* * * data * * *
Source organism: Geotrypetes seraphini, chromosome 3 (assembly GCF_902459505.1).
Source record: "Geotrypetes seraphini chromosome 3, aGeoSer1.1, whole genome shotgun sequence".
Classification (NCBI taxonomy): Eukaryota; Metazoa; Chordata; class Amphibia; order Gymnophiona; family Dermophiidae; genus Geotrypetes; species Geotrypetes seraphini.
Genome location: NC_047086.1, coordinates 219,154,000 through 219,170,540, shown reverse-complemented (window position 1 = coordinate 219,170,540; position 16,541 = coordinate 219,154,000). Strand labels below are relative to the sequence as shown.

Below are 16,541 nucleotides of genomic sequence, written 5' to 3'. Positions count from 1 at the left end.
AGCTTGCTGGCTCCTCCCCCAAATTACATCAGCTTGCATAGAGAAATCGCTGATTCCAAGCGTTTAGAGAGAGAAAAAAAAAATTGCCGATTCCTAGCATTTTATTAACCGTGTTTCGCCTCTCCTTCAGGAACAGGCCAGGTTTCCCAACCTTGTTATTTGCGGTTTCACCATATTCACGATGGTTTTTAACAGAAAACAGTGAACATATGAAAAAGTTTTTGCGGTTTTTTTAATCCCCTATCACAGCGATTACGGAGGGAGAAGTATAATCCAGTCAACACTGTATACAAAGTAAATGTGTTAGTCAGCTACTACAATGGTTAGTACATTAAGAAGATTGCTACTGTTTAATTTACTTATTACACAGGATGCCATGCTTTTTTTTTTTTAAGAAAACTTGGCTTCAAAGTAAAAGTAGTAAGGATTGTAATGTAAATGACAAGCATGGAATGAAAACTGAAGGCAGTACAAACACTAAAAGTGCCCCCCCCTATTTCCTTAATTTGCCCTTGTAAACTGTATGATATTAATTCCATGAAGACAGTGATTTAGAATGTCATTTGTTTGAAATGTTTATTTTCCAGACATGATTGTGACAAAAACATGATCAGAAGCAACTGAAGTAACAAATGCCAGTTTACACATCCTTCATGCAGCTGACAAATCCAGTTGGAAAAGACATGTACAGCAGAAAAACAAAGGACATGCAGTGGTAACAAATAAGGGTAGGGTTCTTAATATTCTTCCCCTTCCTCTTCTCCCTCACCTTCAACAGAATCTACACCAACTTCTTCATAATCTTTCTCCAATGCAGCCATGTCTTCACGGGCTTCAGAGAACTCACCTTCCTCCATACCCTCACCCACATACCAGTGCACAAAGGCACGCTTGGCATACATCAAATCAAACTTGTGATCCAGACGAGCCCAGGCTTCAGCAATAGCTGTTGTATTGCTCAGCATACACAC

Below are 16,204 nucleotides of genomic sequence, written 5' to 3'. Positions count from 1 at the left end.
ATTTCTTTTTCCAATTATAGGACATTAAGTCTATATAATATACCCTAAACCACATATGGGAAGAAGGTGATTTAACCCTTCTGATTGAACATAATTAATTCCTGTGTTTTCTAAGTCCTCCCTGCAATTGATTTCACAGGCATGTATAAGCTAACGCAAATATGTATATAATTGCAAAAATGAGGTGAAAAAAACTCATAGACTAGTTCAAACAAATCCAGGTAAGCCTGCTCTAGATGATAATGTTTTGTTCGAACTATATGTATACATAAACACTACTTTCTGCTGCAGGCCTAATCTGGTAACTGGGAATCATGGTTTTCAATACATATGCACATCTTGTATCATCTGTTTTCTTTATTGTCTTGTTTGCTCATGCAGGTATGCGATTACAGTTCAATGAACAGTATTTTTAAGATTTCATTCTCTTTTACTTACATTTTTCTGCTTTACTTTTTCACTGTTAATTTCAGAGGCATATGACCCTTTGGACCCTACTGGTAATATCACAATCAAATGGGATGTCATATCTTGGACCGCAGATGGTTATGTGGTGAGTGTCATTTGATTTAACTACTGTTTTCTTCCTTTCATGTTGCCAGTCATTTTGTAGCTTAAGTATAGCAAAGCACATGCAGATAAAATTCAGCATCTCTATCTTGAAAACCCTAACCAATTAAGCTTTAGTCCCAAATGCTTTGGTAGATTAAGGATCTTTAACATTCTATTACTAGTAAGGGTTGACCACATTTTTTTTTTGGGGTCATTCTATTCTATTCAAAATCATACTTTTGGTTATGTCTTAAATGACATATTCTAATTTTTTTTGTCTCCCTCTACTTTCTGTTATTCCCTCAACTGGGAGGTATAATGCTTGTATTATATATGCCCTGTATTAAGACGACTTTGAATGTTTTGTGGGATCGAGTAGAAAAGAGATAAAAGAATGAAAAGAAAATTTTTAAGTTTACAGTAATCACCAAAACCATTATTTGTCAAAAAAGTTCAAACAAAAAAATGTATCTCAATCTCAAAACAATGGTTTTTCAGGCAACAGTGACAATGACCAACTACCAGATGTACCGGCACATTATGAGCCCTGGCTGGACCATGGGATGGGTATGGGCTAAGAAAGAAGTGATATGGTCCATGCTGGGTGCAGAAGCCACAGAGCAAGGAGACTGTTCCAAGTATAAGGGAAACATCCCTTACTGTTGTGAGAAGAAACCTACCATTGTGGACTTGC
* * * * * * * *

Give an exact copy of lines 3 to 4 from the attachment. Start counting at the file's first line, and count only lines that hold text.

Classification (NCBI taxonomy): Eukaryota; Metazoa; Chordata; class Amphibia; order Gymnophiona; family Dermophiidae; genus Geotrypetes; species Geotrypetes seraphini.
Genome location: NC_047086.1, coordinates 219,154,000 through 219,170,540, shown reverse-complemented (window position 1 = coordinate 219,170,540; position 16,541 = coordinate 219,154,000). Strand labels below are relative to the sequence as shown.